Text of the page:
- The Project RACI matrix, which stands for Responsible, Accountable, Consulted and Informed, drives clarity in work ownership. Often, a lack of clarity leads to no one taking ownership of critical work.
- Implementing multiple quality control layers, otherwise known as “makers” and “checkers,” for critical deliverables. Determine the right rigor for the right kind of deliverable.
- Testing changes, exceptions and implementing an effective sign-off process.
Managing quality: Once leaders have defined their quality processes, all members must adhere to them. They should:
- Follow a comprehensive quality checkpoint framework and ask questions to define validations at every step.
- Create robust, detailed, and well-documented checklists.
- Periodically assess and update checks and validations.
Thinking for long-term quality: Having a quality focused mindset is key for long-term success.
- The quality management process will ensure robust quality control, but planning and a quality assurance mindset, or a proactive process design to maintain quality, will provide strong quality in the long run.
- Communication is also key to driving quality. The leader should create a culture of open communication where team members feel comfortable sharing and discussing any potential red flags. Creating a culture of transparency will help to mitigate risk and drive a substantial quality process.
- Team members should document internal or external issues in an error tracker, perform detailed root cause analysis (RCA) and implement outcomes. This will help team members to analyze all issues and implement both short-and long-term solutions. It will establish a culture of learning from past mistakes and will help teams avoid repeat issues.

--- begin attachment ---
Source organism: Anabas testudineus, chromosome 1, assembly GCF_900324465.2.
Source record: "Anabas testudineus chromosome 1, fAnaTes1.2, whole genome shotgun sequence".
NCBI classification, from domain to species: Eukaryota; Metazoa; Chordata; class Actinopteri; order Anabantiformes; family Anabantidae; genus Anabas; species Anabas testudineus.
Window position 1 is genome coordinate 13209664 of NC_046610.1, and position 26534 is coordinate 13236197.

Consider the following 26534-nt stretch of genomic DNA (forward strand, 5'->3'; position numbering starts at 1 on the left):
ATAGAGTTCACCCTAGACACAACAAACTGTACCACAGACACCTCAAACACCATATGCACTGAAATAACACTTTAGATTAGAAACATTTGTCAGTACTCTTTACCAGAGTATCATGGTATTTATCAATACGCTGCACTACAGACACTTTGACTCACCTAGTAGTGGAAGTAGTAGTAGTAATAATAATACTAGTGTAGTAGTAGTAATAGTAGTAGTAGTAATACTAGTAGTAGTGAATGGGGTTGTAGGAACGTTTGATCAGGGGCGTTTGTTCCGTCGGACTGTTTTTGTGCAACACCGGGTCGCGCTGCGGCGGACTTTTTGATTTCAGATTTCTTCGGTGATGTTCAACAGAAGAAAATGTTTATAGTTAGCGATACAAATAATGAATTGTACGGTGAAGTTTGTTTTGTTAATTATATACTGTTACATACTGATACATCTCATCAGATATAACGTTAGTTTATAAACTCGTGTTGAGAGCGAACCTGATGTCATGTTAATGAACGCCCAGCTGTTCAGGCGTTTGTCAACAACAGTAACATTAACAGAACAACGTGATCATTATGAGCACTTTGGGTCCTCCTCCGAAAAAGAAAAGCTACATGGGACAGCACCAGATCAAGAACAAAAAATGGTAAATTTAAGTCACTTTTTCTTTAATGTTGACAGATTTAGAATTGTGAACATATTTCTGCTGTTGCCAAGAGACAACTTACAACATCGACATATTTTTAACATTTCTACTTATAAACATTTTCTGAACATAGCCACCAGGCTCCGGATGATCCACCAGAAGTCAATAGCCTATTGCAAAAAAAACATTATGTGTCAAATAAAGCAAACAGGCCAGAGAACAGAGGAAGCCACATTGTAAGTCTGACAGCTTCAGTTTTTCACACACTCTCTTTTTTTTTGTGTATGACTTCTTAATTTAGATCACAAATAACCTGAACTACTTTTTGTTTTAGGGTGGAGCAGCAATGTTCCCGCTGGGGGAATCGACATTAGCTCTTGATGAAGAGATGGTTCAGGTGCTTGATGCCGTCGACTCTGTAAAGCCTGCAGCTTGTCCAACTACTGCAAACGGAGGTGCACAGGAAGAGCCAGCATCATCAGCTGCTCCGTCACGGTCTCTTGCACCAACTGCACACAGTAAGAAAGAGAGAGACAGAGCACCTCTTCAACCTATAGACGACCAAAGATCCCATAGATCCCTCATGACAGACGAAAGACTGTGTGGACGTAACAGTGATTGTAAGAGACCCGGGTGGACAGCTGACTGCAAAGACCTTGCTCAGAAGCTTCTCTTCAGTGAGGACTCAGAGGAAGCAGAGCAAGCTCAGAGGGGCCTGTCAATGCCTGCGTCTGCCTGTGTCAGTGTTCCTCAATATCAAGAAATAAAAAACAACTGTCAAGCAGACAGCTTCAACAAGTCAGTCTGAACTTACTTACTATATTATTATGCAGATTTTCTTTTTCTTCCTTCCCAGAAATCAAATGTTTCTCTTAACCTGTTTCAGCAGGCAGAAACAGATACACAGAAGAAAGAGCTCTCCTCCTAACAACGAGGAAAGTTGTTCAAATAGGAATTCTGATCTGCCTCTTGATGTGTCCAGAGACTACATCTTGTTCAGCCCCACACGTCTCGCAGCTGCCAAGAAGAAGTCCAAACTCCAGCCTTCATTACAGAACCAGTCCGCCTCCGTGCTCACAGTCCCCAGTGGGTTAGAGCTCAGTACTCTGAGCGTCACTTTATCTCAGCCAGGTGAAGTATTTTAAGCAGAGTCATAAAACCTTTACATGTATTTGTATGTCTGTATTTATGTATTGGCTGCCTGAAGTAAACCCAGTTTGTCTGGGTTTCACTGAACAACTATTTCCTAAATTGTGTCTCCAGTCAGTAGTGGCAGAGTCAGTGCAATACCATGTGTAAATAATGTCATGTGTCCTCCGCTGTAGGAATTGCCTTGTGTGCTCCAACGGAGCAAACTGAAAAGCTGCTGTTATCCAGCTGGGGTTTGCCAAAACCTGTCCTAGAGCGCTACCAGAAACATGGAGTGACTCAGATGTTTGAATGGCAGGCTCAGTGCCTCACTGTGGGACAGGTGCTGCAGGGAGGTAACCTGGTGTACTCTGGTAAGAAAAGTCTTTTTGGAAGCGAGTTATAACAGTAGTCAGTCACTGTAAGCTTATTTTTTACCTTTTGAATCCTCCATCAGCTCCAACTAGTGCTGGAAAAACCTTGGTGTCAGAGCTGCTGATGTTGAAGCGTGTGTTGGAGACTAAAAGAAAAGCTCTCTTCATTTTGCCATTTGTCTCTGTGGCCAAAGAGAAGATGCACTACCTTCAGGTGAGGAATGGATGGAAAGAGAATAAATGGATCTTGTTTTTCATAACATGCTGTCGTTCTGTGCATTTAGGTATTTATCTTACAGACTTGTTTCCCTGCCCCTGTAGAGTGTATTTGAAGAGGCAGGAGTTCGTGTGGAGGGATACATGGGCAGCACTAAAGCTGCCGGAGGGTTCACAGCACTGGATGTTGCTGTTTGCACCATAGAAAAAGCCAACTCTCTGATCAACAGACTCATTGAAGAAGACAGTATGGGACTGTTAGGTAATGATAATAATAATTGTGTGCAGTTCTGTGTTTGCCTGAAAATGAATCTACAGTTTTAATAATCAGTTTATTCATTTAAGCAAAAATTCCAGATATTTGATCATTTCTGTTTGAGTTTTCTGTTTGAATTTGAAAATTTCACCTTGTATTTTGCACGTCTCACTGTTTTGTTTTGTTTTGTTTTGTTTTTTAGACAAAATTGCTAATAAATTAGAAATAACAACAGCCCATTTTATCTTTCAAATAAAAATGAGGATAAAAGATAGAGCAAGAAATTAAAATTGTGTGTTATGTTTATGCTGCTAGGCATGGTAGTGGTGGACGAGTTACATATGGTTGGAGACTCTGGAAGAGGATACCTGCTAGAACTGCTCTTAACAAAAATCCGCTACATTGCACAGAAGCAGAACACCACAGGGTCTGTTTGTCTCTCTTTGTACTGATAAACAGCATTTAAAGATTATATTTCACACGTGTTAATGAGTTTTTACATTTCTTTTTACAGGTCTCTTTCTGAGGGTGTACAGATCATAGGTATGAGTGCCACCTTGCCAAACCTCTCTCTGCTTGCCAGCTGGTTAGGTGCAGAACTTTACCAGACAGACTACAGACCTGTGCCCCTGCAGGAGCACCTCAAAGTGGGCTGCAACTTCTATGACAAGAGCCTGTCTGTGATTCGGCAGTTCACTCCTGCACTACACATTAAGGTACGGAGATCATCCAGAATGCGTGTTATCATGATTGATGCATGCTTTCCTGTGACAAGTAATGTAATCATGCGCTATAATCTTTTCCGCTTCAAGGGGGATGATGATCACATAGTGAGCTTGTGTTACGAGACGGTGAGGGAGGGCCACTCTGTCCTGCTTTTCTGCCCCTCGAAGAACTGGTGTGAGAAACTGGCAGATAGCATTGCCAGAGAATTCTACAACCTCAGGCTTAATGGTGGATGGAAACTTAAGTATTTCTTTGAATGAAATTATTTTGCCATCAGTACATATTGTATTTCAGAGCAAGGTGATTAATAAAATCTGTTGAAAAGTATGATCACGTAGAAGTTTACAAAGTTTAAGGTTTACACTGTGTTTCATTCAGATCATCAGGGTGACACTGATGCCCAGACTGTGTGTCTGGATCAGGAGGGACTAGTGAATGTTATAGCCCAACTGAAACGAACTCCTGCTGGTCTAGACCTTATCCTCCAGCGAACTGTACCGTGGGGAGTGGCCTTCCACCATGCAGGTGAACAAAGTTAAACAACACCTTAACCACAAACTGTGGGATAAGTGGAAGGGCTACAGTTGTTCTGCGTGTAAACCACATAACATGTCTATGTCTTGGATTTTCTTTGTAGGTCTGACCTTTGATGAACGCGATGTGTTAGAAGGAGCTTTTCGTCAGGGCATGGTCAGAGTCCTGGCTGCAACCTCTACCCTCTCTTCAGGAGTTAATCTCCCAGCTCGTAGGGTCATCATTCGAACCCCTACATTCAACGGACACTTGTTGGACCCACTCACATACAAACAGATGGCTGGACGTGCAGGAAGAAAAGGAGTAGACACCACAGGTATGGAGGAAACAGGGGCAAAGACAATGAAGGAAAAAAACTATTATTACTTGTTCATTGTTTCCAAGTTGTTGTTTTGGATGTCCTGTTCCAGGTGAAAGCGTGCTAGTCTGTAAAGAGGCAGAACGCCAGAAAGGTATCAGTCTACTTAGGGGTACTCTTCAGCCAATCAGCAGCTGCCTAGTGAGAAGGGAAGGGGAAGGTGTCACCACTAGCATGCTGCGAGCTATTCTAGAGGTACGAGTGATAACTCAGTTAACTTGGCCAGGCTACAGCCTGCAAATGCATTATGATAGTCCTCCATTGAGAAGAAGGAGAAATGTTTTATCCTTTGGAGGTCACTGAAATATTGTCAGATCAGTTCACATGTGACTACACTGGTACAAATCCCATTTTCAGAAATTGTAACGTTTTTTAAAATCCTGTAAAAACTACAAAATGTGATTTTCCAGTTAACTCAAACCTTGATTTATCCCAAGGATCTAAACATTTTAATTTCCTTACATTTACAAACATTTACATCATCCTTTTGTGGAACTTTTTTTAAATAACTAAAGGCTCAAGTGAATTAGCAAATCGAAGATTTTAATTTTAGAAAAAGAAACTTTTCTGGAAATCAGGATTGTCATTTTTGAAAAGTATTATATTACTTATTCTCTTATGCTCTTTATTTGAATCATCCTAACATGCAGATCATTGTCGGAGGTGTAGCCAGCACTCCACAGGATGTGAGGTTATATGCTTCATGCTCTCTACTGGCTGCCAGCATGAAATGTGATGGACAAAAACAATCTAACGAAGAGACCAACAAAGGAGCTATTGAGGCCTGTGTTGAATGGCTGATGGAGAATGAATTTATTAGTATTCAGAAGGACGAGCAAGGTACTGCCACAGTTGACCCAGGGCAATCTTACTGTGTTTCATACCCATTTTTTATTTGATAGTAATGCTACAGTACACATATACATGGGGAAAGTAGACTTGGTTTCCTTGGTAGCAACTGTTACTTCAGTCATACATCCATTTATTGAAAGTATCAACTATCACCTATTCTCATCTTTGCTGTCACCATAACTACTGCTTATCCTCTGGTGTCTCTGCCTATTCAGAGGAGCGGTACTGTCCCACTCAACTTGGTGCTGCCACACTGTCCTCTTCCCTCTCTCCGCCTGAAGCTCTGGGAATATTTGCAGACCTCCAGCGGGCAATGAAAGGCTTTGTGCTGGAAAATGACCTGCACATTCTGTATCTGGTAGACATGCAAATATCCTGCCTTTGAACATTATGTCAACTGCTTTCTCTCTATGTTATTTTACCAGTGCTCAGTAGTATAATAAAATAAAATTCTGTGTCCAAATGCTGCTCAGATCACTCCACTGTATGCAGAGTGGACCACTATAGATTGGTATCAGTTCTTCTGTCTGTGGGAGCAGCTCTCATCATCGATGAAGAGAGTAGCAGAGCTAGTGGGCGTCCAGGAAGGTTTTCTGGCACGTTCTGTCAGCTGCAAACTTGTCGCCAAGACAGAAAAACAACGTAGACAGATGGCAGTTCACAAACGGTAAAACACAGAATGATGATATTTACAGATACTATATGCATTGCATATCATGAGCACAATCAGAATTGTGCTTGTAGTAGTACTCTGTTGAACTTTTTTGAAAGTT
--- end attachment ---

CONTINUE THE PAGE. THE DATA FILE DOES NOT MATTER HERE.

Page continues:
Change is the only constant and having a robust change management framework is key for success. Most quality errors originate from poorly implemented change. Leaders should, as a first step, question if a change is even required by asking:
- What are the expected outcomes, or ROI, and do they outweigh the effort, or the cost required to make changes? For example, some field enquiries may require analysis and updates, which may outweigh the benefits of correction.
- If the effort is high, are there other creative ways to fulfill stakeholder requirements without undergoing a change process?
- If the change governance model is already in place, leaders must challenge it.
If change is required, leaders should work with the requestor to validate it. Change implementation and related impact should be communicated to all relevant stakeholders. Leaders should maintain an ongoing change tracker. Key stakeholders should be able to access the tracker to validate, approve and monitor any change requests. Ensure your reporting tools use the best implementation practices so that any parametrized change can be updated and deployed smoothly.
George Bernard Shaw famously said that “The single biggest problem in communication is the illusion that it has taken place.” Confusion is often evident in IC programs, where there are large gaps between the leaders’ intent and the sales force’s understanding of the plan. To ensure that communication is compelling and relevant to stakeholders, leaders should:
- Identify all stakeholders and their requirements.
- Tailor content and communication channels to fulfill these stakeholders’ varied needs and objectives.
- Challenge your team to go beyond traditional communication. Can you have more impactful field insights reporting? Are you using interactive artifacts, videos, and playbooks to drive interest? What is the simplification strategy for complex communication and how are you tracking stakeholder understanding and engagement?
- Create and administer both quarterly and yearly communication road maps by using effective modes of communication.
To summarize, incentive compensation has always been a sensitive process, and the pandemic has increased its criticality. IC operations can be complex, and expectations are always very high. But with a strong foundation of project management, quality, change management and stakeholder communication, leaders can account for VUCA and successfully balance competing business goals.